1 Corinthians 3:1. And I, brethren, &c.— The next matter of boasting, which the faction made use of to give the pre-eminence and preference to their leader above St. Paul, seems to have been this, That their new teacher had led them farther, and given them a deeper insight into the mysteries of the Gospel than St. Paul had done. To take away their glorying on this account, St. Paul tells them, that they were carnal, and not capable of those more advanced truths, or any thing beyond the first principles of Christianity which he had taught them; and though another had come and watered what he had planted, yet neither planter nor waterer could assume to himself any glory thence, because it was God alone that gave the increase. But whatever new doctrines theymight pretend to receive from their magnified new Apostle, yet no man could lay any other foundation in a Christian church, but what he (St. Paul) had said; viz. that Jesus is the Christ; and therefore there was no reason to glory in their teachers, becauseuponthis foundation they possibly might build false or unsound doctrines, for which they should receive no thanks from God, though, continuing in the faith, they might be saved. Some of the hay and stubble which this leader brought into the church at Corinth, he seems particularly to point at, ch. 1Co 3:16-17 viz. their defiling the church by retaining, and as it may be supposed patronizing, the fornicator, who should have been turned out; ch. 1 Corinthians 5:7-13. He further adds, that these extolled heads of their parties were at best but men, and none of the church ought to glory in men; for even Paul, and Apollos, and Peter, and all the other preachers of the Gospel, were for the use, and benefit, and glory of the church, as the church was for the glory of Christ. Moreover, he shews them, that they ought not to be puffed up on account of these their new teachers, to the undervaluing of him, though it should be true, that they had learned more from them, than from himself,—for these reasons: 1. Because all the preachers of the Gospel are but stewards of the mysteries of God; and therefore they ought not to be some of them magnified and extolled, and others depressed and blamed by their hearers here, till Christ their Lord come; and then he, knowing how they have behaved themselves in their ministry, will give them their reward. Besides, these stewards have nothing but what they have received, and therefore no glory belongs to them for it. 2. Because if these leaders were (as was pretended) Apostles, honour and outward affluence here would not have been their portion, the Apostles being appointed to want, contempt, and persecution. 3. They ought not to be honoured, followed, and gloried in, as Apostles, because they had not the power of miracles, which he intended shortly to come and shew they had not, ch. 1 Corinthians 3:1.-iv. 20. See Locke.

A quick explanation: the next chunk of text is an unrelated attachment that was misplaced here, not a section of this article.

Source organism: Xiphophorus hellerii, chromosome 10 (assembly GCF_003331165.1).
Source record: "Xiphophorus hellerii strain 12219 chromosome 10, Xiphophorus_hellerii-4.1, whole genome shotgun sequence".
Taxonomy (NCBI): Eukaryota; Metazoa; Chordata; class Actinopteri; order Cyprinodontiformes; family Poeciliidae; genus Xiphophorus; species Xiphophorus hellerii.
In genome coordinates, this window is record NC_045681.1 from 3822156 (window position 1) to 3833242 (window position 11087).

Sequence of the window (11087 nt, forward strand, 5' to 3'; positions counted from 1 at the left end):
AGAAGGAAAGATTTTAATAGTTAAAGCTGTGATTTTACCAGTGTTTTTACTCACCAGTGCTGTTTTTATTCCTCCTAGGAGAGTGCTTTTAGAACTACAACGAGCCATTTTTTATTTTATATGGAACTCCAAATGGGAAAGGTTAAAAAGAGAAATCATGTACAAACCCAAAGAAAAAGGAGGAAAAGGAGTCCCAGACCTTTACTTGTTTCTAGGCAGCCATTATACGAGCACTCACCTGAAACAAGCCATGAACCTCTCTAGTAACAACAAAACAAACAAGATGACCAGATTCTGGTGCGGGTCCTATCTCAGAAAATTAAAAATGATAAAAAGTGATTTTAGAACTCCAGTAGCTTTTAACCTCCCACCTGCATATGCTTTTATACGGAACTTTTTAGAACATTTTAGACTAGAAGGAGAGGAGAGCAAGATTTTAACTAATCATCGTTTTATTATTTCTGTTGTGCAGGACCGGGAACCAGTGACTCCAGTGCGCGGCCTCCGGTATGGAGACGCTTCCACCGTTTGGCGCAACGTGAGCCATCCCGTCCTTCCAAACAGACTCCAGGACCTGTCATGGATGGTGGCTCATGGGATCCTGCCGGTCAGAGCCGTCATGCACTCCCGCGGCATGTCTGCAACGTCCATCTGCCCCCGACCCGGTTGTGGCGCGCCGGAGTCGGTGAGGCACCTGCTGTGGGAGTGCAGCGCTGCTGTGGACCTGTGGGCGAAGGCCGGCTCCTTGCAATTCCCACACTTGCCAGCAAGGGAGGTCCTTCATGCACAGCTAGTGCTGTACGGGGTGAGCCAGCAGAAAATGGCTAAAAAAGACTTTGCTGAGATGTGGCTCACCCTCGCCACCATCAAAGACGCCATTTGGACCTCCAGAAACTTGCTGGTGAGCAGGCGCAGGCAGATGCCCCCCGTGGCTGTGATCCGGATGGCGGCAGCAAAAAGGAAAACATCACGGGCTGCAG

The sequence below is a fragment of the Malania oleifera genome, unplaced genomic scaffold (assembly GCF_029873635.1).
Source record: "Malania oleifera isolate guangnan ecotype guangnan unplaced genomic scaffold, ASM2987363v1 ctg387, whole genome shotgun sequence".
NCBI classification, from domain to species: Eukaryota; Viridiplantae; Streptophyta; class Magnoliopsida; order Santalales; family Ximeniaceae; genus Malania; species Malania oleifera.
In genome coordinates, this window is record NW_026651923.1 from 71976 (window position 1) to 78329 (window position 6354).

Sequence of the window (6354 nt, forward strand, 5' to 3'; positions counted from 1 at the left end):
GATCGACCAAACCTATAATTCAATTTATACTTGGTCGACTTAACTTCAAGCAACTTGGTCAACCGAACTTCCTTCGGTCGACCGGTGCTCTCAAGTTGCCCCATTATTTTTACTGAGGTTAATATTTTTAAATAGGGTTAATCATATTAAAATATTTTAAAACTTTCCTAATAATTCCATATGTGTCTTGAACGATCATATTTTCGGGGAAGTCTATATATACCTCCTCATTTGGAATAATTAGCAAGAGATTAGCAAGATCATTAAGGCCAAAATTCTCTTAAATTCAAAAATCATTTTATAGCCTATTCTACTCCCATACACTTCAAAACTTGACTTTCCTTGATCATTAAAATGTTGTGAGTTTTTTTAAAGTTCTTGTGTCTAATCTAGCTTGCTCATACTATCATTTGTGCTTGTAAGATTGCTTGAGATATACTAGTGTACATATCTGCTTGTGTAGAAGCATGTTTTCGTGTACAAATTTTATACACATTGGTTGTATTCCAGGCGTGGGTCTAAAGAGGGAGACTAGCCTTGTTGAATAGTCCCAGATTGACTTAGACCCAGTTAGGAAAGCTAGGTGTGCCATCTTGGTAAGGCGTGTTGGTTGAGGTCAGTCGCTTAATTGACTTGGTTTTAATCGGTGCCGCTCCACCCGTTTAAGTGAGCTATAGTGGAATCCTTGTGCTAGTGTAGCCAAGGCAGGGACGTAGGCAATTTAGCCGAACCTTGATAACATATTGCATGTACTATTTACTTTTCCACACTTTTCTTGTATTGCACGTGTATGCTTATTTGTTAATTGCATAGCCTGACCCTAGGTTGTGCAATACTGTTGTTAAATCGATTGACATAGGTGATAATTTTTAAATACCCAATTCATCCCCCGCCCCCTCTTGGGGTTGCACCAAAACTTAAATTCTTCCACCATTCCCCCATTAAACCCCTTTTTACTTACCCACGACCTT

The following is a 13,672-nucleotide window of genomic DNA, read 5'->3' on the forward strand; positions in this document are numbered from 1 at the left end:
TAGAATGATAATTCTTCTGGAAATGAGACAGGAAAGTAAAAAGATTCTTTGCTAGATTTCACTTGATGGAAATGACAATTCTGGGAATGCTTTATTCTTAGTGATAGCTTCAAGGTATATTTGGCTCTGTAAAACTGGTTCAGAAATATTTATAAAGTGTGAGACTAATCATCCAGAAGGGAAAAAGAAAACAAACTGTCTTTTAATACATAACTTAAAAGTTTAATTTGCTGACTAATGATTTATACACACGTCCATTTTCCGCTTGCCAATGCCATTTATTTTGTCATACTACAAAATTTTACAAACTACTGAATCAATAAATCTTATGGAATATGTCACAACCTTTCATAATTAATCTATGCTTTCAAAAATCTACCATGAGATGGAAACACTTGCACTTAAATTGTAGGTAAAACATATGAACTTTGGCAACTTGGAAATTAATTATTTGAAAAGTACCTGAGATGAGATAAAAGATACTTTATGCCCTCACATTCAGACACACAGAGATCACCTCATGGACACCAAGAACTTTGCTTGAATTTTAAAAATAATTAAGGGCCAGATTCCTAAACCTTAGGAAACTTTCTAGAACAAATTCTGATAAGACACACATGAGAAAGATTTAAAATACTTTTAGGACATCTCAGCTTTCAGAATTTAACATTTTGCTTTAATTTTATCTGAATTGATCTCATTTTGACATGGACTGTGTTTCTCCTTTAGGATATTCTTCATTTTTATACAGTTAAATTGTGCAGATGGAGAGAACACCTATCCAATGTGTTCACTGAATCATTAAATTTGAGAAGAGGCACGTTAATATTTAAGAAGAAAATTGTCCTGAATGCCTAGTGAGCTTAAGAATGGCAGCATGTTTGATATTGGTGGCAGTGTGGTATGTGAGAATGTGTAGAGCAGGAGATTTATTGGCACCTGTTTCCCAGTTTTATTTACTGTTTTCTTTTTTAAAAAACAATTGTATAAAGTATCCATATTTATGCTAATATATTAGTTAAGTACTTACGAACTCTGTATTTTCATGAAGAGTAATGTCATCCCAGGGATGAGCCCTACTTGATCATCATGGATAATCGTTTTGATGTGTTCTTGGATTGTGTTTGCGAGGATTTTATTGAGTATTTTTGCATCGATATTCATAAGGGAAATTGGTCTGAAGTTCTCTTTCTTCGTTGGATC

As unto spiritual According to some great commentators, spiritual is here opposed to carnal, as in ch. 1Co 2:14 it is to natural or animal; so that, according to them, we have here three sorts of men: 1. Carnal; that is to say, such as are swayed by fleshly passions and interests: 2. Animal; i.e. such as seek wisdom, or a way to happiness, only by the strength and guidance of their own natural parts, without any supernatural light coming from the Spirit of God;—by reason, without revelation;—by philosophy, without Scripture: 3. Spiritual; i.e. such as seek their direction to happiness, not in the dictates of natural reason and philosophy, but in the revelations of the Spirit of God in the Holy Scriptures. By babes in Christ, are meant such as had not their understandings yet fully opened to the true grounds of the Christian religion, but retained a great many childish thoughts about it, as appeared by their divisions,—one being for the doctrine of his master Paul; another for that of his master Apollos; which, if they had been spiritual, that is, had looked upon the doctrine of the Gospel to have come solely from the Spirit of God, and to be had only from revelation, they could not have done: for then all human mixtures of any thing derived either from Paul or Apollos, or any other man, would have been wholly excluded. But they, in these divisions, professed to hold their religion, one from one man, and another from another; and were thereupon divided into parties. This, he tells them, was to be carnal, and to walk as men,—to be led by principles purely human; i.e. to found their religion upon men's natural parts and discoveries; whereas the Gospel was wholly built upon divine revelation, and the application of it by the Spirit of God, and nothing else; and thence alone those who were spiritual took it. See Locke.